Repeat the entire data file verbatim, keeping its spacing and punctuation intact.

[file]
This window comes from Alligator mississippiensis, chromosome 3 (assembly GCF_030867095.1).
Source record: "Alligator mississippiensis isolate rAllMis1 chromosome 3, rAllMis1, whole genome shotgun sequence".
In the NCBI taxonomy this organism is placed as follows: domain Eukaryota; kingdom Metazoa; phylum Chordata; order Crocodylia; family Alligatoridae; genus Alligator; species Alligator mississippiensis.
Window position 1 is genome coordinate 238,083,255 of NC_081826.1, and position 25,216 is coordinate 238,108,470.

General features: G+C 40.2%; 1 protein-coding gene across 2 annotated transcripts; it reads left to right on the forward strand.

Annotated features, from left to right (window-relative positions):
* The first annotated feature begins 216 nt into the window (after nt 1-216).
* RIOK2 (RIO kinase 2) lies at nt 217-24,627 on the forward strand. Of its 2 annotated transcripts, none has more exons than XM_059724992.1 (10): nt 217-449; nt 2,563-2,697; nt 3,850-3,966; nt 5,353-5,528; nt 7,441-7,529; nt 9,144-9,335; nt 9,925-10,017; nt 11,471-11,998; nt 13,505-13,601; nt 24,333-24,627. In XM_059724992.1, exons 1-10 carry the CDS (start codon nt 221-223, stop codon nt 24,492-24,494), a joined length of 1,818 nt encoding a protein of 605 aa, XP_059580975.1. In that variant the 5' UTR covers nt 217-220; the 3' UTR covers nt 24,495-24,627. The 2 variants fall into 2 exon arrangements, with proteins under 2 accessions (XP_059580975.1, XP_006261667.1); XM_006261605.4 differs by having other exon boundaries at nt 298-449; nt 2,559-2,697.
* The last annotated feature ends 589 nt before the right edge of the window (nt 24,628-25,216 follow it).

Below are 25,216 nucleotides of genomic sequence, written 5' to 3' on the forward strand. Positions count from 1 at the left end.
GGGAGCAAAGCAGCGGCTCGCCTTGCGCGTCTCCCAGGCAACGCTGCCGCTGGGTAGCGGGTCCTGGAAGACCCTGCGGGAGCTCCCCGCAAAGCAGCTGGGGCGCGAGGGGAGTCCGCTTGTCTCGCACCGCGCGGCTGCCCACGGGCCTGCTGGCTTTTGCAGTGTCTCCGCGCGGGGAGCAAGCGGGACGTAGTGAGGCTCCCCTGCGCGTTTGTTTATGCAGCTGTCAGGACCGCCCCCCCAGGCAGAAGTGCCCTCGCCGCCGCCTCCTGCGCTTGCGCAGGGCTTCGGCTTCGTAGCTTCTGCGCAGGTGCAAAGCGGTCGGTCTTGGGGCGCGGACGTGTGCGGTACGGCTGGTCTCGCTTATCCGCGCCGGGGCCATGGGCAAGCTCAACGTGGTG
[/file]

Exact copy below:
This window comes from Alligator mississippiensis, chromosome 3 (assembly GCF_030867095.1).
Source record: "Alligator mississippiensis isolate rAllMis1 chromosome 3, rAllMis1, whole genome shotgun sequence".
In the NCBI taxonomy this organism is placed as follows: domain Eukaryota; kingdom Metazoa; phylum Chordata; order Crocodylia; family Alligatoridae; genus Alligator; species Alligator mississippiensis.
Window position 1 is genome coordinate 238,083,255 of NC_081826.1, and position 25,216 is coordinate 238,108,470.

General features: G+C 40.2%; 1 protein-coding gene across 2 annotated transcripts; it reads left to right on the forward strand.

Annotated features, from left to right (window-relative positions):
* The first annotated feature begins 216 nt into the window (after nt 1-216).
* RIOK2 (RIO kinase 2) lies at nt 217-24,627 on the forward strand. Of its 2 annotated transcripts, none has more exons than XM_059724992.1 (10): nt 217-449; nt 2,563-2,697; nt 3,850-3,966; nt 5,353-5,528; nt 7,441-7,529; nt 9,144-9,335; nt 9,925-10,017; nt 11,471-11,998; nt 13,505-13,601; nt 24,333-24,627. In XM_059724992.1, exons 1-10 carry the CDS (start codon nt 221-223, stop codon nt 24,492-24,494), a joined length of 1,818 nt encoding a protein of 605 aa, XP_059580975.1. In that variant the 5' UTR covers nt 217-220; the 3' UTR covers nt 24,495-24,627. The 2 variants fall into 2 exon arrangements, with proteins under 2 accessions (XP_059580975.1, XP_006261667.1); XM_006261605.4 differs by having other exon boundaries at nt 298-449; nt 2,559-2,697.
* The last annotated feature ends 589 nt before the right edge of the window (nt 24,628-25,216 follow it).

Below are 25,216 nucleotides of genomic sequence, written 5' to 3' on the forward strand. Positions count from 1 at the left end.
GGGAGCAAAGCAGCGGCTCGCCTTGCGCGTCTCCCAGGCAACGCTGCCGCTGGGTAGCGGGTCCTGGAAGACCCTGCGGGAGCTCCCCGCAAAGCAGCTGGGGCGCGAGGGGAGTCCGCTTGTCTCGCACCGCGCGGCTGCCCACGGGCCTGCTGGCTTTTGCAGTGTCTCCGCGCGGGGAGCAAGCGGGACGTAGTGAGGCTCCCCTGCGCGTTTGTTTATGCAGCTGTCAGGACCGCCCCCCCAGGCAGAAGTGCCCTCGCCGCCGCCTCCTGCGCTTGCGCAGGGCTTCGGCTTCGTAGCTTCTGCGCAGGTGCAAAGCGGTCGGTCTTGGGGCGCGGACGTGTGCGGTACGGCTGGTCTCGCTTATCCGCGCCGGGGCCATGGGCAAGCTCAACGTGGTG